Glossary and Comments
- Saltpeter (also spelled saltpetre), also called niter
(or, chiefly British, nitre) is the mineral form of potassium nitrate
(KNO3). Historically, it was one of the ingredients for
gunpowder, also called black powder, the other ingredients being sulfur and
carbon (usually charcoal). Gunpowder was probably invented in China in the
9th century. Since the middle of the 19th century, black powder has been
replaced with various smokeless powders. Since then saltpeter has been used primarily in making
- F.F.V. = “First Families of
Virginia”; refers to those families that made their fortune in Virginia in the middle of the 17th century, mostly as tobacco growers;
many were refugee cavaliers during and after the English Civil War, including the Randolph and
- The 13 colonies were generally grouped as New England (New Hampshire,
Massachusetts, Rhode Island, and Connecticut), the middle colonies (New
York, New Jersey, Pennsylvania, and Delaware), and the South (Virginia,
Maryland, the Carolinas, and Georgia). Sometimes the South was divided
into the Upper South (Maryland and Virginia) and the Deep South (the
Carolinas and Georgia). But because Virginia was both the oldest colony
and the most populous, it was sometimes considered a region in itself, with four
colonies in each of the other three regions
- Gout = a disease found usually in males characterized by inflammation of
the joints, usually beginning with the big toe. (See the entries at Dictionary.com.)
- In the 18th century, watches for men were always pocket
watches. Wrist watches had been considered lady-like until they became
common for men in World War I from the need to keep precise time in artillery
firing. The men returning from the war sported wrist watches, and no one
would consider a WWI vet to be unmasculine! Beaumarchais, the author of The
Barber of Seville and The Marriage of Figaro, created a clock so
small it could fit into a lady’s ring. He gave one to Mme de Pompadour,
and soon he had orders from every lady at the French court!
- Tria juncta in uno: Latin for “three joined in one”,
used here in reference to the three members of the Delaware delegation: Caesar
Rodney, Thomas McKean, and George Read, ironically, since the latter two didn’t
agree most of the time. (Used as the motto of the Order of the
Bath: may refer to the crowns of the three kingdoms of England, Scotland,
and Ireland; or perhaps Great Britain, France, and Ireland, as the British
monarchs included the style of “King of France” in their title until
1800; the motto may instead refer to the Trinity; or the three Christian virtues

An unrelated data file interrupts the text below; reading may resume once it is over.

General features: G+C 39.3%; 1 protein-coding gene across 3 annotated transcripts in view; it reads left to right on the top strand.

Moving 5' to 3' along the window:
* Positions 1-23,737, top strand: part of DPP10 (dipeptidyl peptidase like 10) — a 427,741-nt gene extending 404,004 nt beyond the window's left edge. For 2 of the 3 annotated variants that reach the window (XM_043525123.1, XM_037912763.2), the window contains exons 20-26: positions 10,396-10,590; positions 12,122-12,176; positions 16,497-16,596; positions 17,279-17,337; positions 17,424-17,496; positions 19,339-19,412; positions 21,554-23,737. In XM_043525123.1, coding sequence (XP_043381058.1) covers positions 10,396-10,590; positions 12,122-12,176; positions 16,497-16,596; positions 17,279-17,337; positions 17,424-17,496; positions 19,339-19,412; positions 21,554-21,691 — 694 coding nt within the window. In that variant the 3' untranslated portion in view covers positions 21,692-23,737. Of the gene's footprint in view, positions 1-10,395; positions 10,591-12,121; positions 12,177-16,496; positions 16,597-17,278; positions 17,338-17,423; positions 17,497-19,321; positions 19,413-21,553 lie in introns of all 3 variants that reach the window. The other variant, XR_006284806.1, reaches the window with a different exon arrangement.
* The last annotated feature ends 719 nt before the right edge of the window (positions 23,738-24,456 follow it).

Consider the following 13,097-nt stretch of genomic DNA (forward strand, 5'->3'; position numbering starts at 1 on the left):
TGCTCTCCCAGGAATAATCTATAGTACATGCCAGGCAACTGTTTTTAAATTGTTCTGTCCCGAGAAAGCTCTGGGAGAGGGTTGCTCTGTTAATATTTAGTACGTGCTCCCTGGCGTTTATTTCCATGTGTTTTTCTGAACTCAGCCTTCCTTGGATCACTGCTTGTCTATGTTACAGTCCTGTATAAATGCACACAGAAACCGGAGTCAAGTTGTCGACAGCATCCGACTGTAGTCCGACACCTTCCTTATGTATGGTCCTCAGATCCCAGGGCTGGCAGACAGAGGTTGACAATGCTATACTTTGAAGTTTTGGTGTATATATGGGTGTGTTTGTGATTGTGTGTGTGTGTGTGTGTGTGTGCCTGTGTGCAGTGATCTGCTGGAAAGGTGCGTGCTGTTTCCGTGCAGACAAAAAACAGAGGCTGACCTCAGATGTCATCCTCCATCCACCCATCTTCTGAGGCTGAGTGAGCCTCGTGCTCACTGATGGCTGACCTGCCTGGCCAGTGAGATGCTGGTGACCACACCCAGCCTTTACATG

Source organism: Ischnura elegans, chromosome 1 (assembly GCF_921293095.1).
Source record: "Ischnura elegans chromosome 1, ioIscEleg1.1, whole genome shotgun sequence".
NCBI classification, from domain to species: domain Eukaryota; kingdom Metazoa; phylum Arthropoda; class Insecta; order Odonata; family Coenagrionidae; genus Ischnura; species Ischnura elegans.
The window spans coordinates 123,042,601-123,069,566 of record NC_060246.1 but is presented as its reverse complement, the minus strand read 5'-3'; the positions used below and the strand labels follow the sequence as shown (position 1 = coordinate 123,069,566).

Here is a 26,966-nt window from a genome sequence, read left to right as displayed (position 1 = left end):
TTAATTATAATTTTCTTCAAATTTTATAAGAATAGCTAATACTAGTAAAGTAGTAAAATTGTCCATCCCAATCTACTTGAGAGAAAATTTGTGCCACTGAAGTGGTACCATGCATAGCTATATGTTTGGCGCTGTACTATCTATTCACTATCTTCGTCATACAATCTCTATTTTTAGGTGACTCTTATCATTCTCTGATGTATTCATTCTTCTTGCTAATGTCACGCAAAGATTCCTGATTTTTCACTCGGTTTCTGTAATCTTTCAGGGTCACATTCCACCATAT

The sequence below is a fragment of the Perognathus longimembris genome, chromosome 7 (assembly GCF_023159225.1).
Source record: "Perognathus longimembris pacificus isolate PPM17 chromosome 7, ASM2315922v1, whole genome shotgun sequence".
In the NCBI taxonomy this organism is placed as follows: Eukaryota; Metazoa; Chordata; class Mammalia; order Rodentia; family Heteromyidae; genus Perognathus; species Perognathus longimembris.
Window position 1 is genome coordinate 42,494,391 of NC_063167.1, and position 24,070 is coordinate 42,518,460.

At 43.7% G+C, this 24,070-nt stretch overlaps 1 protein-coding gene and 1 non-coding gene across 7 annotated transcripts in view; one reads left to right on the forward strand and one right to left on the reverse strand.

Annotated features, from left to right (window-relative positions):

of faith, hope, and charity; or, conceivably, the three offices of Christ:
prophet, priest, and king. Admiral Nelson was a knight of the Bath, and so
the motto appears on his arms. Other famous knights of the Bath include
the Duke of Wellington and Lord Kitchener. In Gilbert & Sullivan’s H.
M .S. Pinafore, Sir Joseph is of that order, as is Captain Corcoran in Utopia,
- Committee of the whole refers to the whole membership of a legislative house sitting as a
committee and operating under informal parliamentary rules,
in order to debate a measure that is not fully digested, which would not be
possible under the stricter parliamentary rules of the house. The committee of the whole has its own
presiding officer, and reports its action in the form of recommendations, which
are then acted on by the same body, but under the stricter rules.
- Battle of Hastings, 1066, in which England was conquered by William,
Duke of Normandy, making Norman French the court language of England instead of
Anglo-Saxon, creating a new landowning class (William’s followers, whom he
called barons), and making England a major player in European wars.
- Magna Carta, 1215, Latin for “Great Charter,” which King
John was forced to sign, agreeing that the Royal power had limits; considered
the founding document of English (and hence American) liberties.
- Strongbow: Both Gilbert, Earl of Pembroke (died 1148), and his son
Richard, Earl of Pembroke, were known as “Strongbow”, because of their
skill in the use of the Welsh longbow. Richard took the side of King Stephen
against the Empress Matilda (who had been designated heiress to the throne by
her father, King Henry I [1100-35]) in the civil war lasting most of King
Stephen’s reign [1135-54]. But toward the end of the war, King Stephen
seized his lands, fearing he would switch sides. In the next reign, Henry
II [1154-89], son of Matilda, Richard Strongbow conquered much land in Ireland, but yielded it to
King Henry and received much of it back again, but as vassal to King Henry. (More
- Richard Lionheart, king of England, 1189-99, one of the leaders of the
third Crusade; failed in his quest to retake Jerusalem; on his return captured
by the duke of Austria and held for ransom; considered (not completely deserved)
as a model of chivalry.
- Francis Drake, English seaman and privateer, ravaged the Spanish Main
(1570-72); circumnavigated the globe (1577-80); led expedition against Cadiz,
destroying 33 ships and escaping unscathed (1577); as vice-admiral helped to
defeat the Spanish Armada (1588) off Gravelines; pursued Armada to north of
Scotland; on expedition to West Indies, died aboard his own ship, 1596.